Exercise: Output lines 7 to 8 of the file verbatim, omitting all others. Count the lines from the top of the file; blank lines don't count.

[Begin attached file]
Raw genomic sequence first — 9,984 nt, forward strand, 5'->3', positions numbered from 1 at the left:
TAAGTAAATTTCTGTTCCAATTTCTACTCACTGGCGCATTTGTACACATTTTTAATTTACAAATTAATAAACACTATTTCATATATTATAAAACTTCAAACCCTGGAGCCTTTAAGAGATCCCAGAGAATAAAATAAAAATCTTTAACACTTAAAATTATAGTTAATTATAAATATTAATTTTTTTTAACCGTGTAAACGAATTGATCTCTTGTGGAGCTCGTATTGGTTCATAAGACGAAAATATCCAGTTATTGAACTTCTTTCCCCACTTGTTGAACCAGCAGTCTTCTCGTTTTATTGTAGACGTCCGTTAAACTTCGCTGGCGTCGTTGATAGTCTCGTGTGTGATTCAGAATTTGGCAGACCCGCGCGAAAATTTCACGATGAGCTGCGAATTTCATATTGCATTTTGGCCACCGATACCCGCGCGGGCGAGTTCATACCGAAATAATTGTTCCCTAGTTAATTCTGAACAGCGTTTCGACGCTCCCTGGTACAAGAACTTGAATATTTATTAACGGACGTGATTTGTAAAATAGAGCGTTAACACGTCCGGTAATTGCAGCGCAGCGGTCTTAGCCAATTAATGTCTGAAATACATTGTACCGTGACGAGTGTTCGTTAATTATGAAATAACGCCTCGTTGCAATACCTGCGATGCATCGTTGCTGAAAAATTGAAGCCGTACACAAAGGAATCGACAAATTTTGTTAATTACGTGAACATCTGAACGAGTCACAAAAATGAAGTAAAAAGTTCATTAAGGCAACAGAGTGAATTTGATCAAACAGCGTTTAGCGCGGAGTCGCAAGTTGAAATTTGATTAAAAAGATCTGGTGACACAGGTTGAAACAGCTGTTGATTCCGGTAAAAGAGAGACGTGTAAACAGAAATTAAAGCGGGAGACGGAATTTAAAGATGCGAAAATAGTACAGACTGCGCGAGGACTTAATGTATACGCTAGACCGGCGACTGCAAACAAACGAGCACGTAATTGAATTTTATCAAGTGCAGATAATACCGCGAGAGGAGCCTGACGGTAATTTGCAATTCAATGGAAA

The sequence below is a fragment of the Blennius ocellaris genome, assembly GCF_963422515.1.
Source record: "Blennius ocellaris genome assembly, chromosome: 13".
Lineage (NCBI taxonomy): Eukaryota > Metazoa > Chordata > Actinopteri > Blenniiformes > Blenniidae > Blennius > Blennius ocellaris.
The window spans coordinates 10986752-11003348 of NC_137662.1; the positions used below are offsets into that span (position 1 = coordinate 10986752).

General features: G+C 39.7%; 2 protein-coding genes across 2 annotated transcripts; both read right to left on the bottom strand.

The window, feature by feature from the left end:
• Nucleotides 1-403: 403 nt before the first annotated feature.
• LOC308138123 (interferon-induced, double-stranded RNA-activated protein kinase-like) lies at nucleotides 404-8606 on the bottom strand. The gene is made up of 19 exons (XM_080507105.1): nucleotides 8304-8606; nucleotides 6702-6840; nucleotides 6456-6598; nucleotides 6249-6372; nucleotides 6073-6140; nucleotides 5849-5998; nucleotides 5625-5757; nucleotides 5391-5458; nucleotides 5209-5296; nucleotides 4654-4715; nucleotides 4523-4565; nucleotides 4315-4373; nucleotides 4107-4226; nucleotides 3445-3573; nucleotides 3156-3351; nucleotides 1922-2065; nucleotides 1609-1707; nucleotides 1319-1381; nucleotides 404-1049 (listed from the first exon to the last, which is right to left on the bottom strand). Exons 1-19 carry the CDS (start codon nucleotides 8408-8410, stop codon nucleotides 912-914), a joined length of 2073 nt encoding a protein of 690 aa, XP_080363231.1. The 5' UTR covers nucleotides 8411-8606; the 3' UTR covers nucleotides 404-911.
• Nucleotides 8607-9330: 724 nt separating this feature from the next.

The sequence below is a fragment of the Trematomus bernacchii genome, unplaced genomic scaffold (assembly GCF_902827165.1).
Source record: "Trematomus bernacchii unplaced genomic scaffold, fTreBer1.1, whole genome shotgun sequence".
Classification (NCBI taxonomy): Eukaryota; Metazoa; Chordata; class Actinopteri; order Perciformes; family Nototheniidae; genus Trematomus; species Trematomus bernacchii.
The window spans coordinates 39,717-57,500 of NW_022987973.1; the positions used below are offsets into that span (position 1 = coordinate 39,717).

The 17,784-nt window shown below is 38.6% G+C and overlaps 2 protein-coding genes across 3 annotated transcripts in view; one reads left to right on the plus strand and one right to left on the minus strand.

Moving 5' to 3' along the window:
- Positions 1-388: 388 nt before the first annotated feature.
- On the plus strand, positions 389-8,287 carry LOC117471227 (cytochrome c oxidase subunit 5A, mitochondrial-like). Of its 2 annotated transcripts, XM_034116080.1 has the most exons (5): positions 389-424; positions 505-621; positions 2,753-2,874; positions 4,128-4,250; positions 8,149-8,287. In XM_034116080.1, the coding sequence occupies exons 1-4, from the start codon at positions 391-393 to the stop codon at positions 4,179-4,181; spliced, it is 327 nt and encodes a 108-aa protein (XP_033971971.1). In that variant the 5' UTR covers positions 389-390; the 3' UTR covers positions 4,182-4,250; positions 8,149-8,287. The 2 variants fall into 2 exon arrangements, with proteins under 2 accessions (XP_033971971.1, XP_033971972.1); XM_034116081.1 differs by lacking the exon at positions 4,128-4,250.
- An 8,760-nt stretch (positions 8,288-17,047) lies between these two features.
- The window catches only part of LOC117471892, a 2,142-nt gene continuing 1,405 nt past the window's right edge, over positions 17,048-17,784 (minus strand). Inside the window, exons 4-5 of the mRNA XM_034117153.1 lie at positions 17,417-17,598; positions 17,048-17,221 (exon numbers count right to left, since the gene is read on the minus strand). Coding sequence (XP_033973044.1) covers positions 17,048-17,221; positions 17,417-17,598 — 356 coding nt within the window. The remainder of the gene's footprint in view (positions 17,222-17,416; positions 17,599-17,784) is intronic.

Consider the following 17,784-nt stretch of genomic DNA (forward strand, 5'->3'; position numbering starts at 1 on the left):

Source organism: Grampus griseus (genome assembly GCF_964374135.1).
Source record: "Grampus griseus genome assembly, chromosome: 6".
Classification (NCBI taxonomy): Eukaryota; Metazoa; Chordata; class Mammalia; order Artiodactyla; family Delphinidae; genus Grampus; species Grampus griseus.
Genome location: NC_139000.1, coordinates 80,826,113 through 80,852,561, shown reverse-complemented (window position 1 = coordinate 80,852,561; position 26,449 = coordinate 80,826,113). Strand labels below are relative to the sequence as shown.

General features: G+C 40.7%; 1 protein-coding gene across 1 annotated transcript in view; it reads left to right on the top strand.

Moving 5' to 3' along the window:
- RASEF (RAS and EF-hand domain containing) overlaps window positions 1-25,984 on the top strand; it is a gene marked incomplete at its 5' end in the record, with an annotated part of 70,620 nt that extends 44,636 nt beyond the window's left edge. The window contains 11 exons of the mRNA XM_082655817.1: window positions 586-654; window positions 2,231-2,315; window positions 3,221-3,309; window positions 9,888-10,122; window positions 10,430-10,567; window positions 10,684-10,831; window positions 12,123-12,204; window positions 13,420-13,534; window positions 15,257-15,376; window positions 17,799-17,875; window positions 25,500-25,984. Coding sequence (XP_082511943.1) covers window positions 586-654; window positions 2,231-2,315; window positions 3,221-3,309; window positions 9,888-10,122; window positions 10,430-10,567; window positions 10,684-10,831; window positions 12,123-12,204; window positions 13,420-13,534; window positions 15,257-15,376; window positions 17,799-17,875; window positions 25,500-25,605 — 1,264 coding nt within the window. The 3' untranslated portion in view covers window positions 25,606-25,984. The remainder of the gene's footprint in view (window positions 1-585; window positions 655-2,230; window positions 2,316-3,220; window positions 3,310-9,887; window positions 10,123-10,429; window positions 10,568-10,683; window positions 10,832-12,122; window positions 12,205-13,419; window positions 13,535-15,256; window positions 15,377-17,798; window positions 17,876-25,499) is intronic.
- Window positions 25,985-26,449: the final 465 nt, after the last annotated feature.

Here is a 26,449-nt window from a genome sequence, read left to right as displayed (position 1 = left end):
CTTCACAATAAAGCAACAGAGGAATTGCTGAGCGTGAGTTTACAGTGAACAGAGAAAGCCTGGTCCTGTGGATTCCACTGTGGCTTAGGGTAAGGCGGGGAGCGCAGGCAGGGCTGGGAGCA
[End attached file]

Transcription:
General features: G+C 39.7%; 2 protein-coding genes across 2 annotated transcripts; both read right to left on the bottom strand.

The window, feature by feature from the left end: